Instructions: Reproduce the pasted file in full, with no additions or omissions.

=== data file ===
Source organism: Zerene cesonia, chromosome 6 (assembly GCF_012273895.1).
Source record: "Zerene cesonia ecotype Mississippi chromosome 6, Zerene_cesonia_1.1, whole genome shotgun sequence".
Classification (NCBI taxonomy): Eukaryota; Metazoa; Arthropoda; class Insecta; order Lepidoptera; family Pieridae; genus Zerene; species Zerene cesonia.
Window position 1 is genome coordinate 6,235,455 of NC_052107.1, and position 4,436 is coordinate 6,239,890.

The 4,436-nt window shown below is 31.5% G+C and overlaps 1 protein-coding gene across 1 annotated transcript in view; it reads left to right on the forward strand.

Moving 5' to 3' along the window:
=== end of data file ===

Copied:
Source organism: Zerene cesonia, chromosome 6 (assembly GCF_012273895.1).
Source record: "Zerene cesonia ecotype Mississippi chromosome 6, Zerene_cesonia_1.1, whole genome shotgun sequence".
Classification (NCBI taxonomy): Eukaryota; Metazoa; Arthropoda; class Insecta; order Lepidoptera; family Pieridae; genus Zerene; species Zerene cesonia.
Window position 1 is genome coordinate 6,235,455 of NC_052107.1, and position 4,436 is coordinate 6,239,890.

The 4,436-nt window shown below is 31.5% G+C and overlaps 1 protein-coding gene across 1 annotated transcript in view; it reads left to right on the forward strand.

Moving 5' to 3' along the window: